Why GIS Users (still) Need to Know About MOOCs - 05/08/2016


Need to update your skills? Want to learn a new GIS? Adena Schutzberg has sound advice for those turning to the online world to learn new skills.

The topic of this issue’s column comes from an email exchange with GiSPro Publisher, and my longtime friend, Stephen Booth. I shared news with him about my new position on the education team at Esri and I noted that I’d be working on MOOCs and with universities. He replied that he was unfamiliar with MOOCs until he looked up the acronym.

I suspect a reasonable number of readers are in the same boat. Further, I’ll guess that those who could quickly expand MOOC to “massive open online course” haven’t reconsidered this form of teaching and learning for a few years, since the hype has waned. I want to address both groups to highlight why MOOCs matter to GIS professionals in 2016 and beyond.

First, let’s get back to the acronym itself. Conversations using the term MOOC have become less and less aligned with the original meaning. “Massive” might be thought of as “optional.” Is a MOOC with 300 students just an OOC? Is one with 3000? 30,000? These days, the term seems to apply to all of those. “Open” is widely variable in meaning, as many of us in GIS know. In the context of MOOCs it tends to refer to “accessible to all,” “without a fee” and “with open access content.” In these times I’ll suggest it too can be considered optional for some providers. I’m pleased to report that “online” and “course” have straightforward meanings.

Why MOOCs matter

Things change new GIS (and related) products are being released all the time. MOOCs can be a great way to get your hands on them and see how they can be used. Want to play with ArcGIS Pro within a class? It’ll be front and centre in the upcoming Earth Imagery at Work MOOC.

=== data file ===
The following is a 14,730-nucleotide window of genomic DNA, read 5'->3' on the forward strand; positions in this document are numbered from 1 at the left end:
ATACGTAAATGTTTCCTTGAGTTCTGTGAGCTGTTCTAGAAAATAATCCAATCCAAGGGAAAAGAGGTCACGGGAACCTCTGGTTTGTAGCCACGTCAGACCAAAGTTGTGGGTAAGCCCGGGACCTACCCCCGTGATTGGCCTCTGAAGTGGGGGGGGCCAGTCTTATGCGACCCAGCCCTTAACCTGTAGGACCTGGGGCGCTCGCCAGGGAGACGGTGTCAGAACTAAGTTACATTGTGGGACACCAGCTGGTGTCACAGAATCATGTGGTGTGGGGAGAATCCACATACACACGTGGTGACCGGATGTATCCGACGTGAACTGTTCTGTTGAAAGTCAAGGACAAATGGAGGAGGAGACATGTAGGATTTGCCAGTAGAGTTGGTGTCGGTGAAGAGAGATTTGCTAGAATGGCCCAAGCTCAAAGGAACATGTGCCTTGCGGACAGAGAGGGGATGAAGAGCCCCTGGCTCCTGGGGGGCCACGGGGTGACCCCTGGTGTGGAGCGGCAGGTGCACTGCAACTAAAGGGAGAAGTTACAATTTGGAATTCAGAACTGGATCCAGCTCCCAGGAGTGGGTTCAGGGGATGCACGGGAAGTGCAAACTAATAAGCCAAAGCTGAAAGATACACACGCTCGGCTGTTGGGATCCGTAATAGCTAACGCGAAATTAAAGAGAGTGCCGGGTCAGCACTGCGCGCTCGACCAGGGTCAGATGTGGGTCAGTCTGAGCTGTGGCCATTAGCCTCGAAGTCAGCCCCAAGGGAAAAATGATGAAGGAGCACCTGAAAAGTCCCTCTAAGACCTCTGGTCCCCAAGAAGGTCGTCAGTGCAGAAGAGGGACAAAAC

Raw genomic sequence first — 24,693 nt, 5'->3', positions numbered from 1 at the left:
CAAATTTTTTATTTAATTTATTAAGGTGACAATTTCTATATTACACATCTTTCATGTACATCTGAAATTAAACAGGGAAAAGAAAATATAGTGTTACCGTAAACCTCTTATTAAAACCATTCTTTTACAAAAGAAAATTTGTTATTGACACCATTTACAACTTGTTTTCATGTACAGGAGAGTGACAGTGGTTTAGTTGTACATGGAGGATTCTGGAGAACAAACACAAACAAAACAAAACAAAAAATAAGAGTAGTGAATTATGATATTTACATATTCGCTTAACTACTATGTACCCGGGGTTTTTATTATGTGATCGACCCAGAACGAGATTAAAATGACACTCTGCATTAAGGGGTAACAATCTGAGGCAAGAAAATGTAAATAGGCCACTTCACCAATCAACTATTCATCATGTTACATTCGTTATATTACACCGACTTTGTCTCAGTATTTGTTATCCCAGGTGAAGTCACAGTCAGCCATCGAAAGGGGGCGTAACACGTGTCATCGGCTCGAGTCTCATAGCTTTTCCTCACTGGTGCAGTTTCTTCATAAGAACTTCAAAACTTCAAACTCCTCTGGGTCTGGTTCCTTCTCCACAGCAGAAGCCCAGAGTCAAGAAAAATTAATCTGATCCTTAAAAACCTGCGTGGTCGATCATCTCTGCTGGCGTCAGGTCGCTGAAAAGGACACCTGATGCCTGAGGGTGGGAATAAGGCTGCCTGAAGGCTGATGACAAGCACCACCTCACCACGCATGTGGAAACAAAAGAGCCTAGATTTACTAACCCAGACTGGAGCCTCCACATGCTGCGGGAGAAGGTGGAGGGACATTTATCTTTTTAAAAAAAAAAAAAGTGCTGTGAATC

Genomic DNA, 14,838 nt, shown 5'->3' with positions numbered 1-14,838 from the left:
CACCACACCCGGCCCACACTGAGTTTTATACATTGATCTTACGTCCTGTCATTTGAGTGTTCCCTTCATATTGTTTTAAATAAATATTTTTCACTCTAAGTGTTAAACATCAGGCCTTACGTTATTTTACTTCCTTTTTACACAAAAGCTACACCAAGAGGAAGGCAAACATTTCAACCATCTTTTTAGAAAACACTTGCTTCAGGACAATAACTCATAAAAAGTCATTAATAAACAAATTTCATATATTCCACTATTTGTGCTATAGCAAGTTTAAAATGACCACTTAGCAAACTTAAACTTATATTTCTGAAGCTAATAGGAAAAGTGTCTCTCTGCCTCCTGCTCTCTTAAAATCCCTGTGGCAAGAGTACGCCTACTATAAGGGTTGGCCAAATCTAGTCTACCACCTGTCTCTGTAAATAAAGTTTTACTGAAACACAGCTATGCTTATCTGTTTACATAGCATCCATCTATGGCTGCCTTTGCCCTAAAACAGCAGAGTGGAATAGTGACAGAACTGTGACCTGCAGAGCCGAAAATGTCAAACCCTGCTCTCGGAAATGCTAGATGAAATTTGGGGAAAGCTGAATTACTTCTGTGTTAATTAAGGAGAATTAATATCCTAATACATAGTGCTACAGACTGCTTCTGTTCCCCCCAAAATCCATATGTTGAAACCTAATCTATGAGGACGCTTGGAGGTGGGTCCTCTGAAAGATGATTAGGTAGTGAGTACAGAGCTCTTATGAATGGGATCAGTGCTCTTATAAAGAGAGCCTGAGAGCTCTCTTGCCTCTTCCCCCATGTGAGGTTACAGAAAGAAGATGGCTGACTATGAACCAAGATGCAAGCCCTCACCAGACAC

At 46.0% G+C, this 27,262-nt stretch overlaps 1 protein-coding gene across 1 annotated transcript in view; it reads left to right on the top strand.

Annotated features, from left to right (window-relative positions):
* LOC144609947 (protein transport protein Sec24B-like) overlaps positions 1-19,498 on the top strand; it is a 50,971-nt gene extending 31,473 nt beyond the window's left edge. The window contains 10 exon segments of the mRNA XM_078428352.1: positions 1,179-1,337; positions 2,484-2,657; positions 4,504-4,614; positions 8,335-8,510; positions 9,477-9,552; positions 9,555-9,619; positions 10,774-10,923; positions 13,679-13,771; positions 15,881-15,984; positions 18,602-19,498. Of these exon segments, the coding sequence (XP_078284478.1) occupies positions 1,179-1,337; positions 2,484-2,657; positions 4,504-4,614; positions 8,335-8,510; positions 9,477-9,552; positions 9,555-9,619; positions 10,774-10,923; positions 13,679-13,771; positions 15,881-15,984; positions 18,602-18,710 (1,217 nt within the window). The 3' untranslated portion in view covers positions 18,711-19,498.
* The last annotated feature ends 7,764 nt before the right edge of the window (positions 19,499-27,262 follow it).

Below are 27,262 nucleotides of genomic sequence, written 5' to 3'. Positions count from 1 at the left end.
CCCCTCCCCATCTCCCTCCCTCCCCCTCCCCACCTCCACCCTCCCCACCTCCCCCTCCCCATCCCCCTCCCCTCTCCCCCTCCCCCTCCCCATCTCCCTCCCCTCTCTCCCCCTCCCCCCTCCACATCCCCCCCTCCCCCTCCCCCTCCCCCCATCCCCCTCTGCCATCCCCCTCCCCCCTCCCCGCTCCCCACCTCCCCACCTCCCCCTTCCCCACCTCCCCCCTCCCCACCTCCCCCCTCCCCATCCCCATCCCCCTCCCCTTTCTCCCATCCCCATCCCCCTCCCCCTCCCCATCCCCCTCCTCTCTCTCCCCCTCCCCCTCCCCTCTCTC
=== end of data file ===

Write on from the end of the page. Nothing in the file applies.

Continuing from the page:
No pocket money? “Real” MOOCs are free, and those with a fee often also have a “free option” that has fewer bells and whistles. Coursera now has fees for the vast majority of its courses, but it also offers free versions.

Limited time commitment? How long are MOOCs? Google early GIS MOOCs (2013) Mapping with Google, covered the material in just two weeks. Another one, from Pace University, GIS Basics, which tackles ArcGIS for Desktop, runs 16 weeks. Most other courses fall somewhere in between.

Wide variety There are now companies, universities, nonprofits and others offering MOOCs that include GIS. A well rounded professional needs more than technical ability. Are you considering starting up a GIS consulting business? How about a business MOOC?

Credentials While a number of organizations are working on ways to turn MOOCs into credit bearing college courses, companies and nonprofits are offering other credentials such as certificates of completion and badges. Do these matter? I think they do; I note the three MOOCs I’ve completed on my résumé.

Advice for today’s MOOC

students Search widely and vet EdX and Udemy are less wellknown than Coursera, but all three and others of which you have not heard, host MOOCs. Don’t be put off by organizations that are new to you, just vet them. Read course reviews; CourseTalk is a good place to start.

Law of “Two Feet” applies Go into MOOCs expecting a good to great experience, but don’t feel bad if it doesn’t work out. Remember that only 7% or so of students complete most MOOCs, so it’s no big deal to drop out.

Document your learning Document your work on a publicly accessible blog or portfolio, especially if you want to use MOOCs to enhance career options.

Commit Like most learning opportunities, what you get out of it depends on what you put into it. Decide what your goal for the class is and set aside the time to reach it.

This article was published in GIS Professional August 2016

Last updated: 22/09/2017